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In vitro and in planta assessment of the effect of mefenoxam-acquired resistance on sporulation in isolates of Phytophthora infestans

Melissa Regnier: Universidad de los Andes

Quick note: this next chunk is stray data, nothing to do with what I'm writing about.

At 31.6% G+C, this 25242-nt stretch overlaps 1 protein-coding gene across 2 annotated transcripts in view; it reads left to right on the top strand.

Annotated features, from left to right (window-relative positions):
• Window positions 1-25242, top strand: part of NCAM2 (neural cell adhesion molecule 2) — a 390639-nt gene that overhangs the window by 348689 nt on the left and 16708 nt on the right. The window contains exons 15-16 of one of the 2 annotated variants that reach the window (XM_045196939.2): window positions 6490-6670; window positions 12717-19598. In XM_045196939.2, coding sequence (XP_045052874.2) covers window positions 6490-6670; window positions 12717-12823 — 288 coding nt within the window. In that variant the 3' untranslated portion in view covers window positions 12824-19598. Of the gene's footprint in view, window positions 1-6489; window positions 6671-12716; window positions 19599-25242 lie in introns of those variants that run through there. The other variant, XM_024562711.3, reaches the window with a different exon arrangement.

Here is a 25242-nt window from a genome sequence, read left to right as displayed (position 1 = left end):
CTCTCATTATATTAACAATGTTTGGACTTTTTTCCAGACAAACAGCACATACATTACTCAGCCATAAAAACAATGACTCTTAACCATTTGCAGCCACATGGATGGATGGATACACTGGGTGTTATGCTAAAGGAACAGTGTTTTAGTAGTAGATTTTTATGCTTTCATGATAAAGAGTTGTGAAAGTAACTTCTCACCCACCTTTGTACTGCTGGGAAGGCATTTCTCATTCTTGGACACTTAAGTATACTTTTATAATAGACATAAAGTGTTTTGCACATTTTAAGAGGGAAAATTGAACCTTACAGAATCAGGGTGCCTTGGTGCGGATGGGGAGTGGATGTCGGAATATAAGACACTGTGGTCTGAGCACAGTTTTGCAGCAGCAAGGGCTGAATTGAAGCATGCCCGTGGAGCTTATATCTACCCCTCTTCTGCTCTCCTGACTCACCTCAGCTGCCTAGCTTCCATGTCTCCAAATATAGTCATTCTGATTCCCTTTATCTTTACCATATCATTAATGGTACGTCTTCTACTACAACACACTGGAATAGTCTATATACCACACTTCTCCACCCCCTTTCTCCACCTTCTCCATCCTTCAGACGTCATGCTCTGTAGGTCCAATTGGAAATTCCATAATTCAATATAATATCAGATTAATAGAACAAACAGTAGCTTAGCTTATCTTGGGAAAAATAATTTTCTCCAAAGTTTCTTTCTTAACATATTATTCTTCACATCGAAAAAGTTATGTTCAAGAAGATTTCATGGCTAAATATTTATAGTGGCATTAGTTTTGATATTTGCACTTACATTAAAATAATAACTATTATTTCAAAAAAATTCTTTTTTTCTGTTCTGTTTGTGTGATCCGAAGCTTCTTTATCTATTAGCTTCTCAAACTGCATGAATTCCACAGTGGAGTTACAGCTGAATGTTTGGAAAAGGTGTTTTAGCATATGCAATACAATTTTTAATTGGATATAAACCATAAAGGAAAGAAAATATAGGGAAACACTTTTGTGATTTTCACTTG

<div><em>Phytophthora infestans</em> is an oomycete pathogen that causes potato and tomato late blight disease, a worldwide concern for farmers given its explosive epidemic potential. In order to control the disease, an integral management approach, which includes the use of fungicides, has been implemented. Unfortunately, populations of <em>P. infestans</em> resistant to fungicides have been documented. Furthermore, studies have shown that isolates of <em>P. infestans</em> are able to acquire resistance to mefenoxam <em>in vitro</em>, after a single exposure through sub-lethal concentrations of this widely used fungicide. The aim of this study was to evaluate if there is an effect on sporangial production in isolates of <em>P. infestans</em> that acquire resistance to mefenoxam <em>in vitro</em>. An originally susceptible isolate of<em> P. infestans</em> was exposed to different concentrations of mefenoxam-amended media and compared to a resistant control. Sporangia production was significantly diminished in isolates that acquired resistance. Interestingly, naturally resistant isolates sporulated significantly more in the presence of mefenoxam. Possible implications of the acquisition of resistance on sporangia production are discussed. These results provide further insights into the phenomenon of mefenoxam-acquired resistance.</div>